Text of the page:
How to Choose the Perfect Melon

By gdlhbook, April 7, 2016

Supermarket fruit stands always have exciting displays of produce, enticing customers with their vivid, and vibrant, colors. But all too often the colors are enhanced by discreet lighting, and the fruits themselves fail to live up to expectations once purchased and brought home? 

Melons seem to be an exception. More often than not they do deliver their promise of delicious, and juicy, sweetness. 

Follow a few basic, and enjoyable, guidelines when selecting melons and the quest for perfection becomes reality. When purchasing, just follow your nose. Melons that are highly fragrant are more or less ready to eat straight away. Those with a lesser, but still tantalizing, aroma will keep for a few days longer. As there are always lots of melons on show at the same time, all releasing their own scents in to the surrounding atmosphere, don’t be afraid to pick individual ones up, hold under the nose and take a good sniff. 

If it smells right, perfumed that is, it is now time to touch. Press the little dimple at the end; if it is resistant it will keep for a few days at room temperature. When it gives a little it is ready to eat, and is well worth the wait. 

Storage in the fridge reduces flavor over time, although chilling for an hour or so before eating does no harm, and is there anything more enticingly thirst quenching than a slice of cold melon on a hot summer’s day? 

Any blemishes or cuts in the rind are easily distinguished by eye. Skins can be naturally rough textured but reject any with odd colored patches.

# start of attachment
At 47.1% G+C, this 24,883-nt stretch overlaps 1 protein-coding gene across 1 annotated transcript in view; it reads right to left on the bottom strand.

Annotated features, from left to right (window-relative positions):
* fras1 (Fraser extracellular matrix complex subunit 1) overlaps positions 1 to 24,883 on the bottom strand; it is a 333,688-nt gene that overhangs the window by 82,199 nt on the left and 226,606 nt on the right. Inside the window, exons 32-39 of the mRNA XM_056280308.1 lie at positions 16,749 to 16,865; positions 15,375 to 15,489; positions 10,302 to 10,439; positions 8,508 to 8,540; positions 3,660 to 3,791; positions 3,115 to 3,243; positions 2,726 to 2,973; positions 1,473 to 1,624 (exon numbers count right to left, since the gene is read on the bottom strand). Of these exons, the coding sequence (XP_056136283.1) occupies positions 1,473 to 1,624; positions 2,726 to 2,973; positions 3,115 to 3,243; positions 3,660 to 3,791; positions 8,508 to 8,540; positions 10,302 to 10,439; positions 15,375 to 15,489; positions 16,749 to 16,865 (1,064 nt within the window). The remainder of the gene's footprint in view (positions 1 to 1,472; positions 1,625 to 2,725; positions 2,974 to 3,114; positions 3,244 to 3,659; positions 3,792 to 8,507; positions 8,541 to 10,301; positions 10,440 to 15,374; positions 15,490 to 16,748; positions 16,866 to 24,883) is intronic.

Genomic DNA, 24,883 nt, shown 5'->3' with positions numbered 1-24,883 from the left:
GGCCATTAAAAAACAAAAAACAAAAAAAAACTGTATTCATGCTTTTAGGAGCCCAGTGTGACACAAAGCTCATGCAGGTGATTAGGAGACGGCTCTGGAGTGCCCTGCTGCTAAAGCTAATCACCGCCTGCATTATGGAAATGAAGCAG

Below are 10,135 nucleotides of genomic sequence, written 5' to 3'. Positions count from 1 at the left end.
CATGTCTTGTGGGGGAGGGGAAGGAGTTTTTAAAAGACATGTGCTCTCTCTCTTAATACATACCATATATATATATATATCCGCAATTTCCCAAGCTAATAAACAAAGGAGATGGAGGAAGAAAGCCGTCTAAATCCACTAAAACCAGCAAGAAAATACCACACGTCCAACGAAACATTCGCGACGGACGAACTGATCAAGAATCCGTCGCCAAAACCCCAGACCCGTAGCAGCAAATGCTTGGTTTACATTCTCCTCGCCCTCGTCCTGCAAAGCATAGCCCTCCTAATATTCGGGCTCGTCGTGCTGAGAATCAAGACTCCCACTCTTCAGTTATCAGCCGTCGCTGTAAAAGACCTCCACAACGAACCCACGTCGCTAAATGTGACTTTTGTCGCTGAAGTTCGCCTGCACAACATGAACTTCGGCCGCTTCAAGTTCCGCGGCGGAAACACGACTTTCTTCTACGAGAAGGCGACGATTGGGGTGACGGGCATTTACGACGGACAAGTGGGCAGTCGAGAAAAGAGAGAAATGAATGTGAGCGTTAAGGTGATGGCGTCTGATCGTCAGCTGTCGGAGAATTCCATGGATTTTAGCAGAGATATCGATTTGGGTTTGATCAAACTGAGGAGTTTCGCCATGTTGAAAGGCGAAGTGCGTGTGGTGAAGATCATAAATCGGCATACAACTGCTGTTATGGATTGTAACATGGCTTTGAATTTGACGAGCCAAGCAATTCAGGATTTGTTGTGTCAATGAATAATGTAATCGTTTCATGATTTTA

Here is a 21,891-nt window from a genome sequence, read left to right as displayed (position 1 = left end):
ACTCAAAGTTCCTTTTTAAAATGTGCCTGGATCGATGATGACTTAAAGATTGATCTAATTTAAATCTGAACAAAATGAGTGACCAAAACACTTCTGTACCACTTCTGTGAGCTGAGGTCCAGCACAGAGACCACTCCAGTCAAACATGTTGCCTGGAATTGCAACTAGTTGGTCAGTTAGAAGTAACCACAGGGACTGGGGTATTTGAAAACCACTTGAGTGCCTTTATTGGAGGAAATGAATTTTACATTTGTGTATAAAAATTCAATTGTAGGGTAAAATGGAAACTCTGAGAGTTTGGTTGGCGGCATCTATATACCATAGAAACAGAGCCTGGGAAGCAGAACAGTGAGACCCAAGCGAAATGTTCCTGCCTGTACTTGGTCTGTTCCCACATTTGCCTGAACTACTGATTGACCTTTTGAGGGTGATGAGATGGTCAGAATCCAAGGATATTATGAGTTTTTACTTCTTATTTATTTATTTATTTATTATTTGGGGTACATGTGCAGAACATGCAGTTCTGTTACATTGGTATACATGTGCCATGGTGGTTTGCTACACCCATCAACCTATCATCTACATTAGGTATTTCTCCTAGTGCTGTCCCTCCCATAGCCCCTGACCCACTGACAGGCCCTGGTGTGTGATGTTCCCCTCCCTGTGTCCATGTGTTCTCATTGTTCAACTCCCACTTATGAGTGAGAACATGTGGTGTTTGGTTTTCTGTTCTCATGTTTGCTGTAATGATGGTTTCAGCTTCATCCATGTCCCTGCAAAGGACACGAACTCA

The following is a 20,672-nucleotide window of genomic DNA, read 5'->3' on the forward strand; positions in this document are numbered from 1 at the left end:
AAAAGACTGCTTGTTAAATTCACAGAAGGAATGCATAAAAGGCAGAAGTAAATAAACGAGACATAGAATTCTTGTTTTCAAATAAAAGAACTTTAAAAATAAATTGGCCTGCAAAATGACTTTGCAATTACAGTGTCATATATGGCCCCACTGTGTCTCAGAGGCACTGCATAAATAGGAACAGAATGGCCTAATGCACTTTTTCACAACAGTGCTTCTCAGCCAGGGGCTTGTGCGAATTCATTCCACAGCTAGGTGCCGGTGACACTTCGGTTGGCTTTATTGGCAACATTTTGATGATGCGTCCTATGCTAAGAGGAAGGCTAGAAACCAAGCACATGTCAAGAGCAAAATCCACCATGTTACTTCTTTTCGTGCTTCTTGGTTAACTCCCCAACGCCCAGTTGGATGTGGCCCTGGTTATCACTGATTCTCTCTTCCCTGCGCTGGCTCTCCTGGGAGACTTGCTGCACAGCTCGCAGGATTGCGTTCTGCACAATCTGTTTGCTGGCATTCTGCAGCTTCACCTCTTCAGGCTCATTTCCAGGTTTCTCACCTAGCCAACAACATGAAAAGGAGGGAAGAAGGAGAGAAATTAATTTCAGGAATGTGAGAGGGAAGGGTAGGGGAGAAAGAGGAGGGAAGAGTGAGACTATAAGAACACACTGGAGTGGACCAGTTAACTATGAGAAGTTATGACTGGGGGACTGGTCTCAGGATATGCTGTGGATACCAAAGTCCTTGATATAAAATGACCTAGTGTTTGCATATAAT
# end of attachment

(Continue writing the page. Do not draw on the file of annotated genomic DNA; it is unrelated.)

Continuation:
If only all fruits appealed to the senses as much as these natural containers of goodness eating the recommended five a day would be as easy as a piece of cake; and certainly more refreshing. 

Cantaloupes or casabas, honey dew or honey ball and many more varieties are packed with nutritious goodies. Crammed with vitamins and low in fats they make marvelous additions to most diets; and with no cholesterol they can safely satisfy all but the most severe snack attacks. 

Take vitamin C alone. Just the one serving of cantaloupe provides a full recommended daily allowance. When you consider the assortment of ailments that this vitamin is reputed to prevent, ranging from the common cold through scurvy to vaginitis, melons should be on every kitchen counter.

Cantaloupes are particularly high in potassium and the red coloration in water melons is a good source of lycopene. In fact, a single serving is said to have 40 % more than its equivalent in raw tomatoes. 

Good for breakfast, as a light, after dinner dessert, added to salads or anytime the munchies demand satisfaction, melons also provide sensory pleasure at the point of purchase; when selecting smell, look and touch; unfortunately you will have to wait until you get home before finally tasting.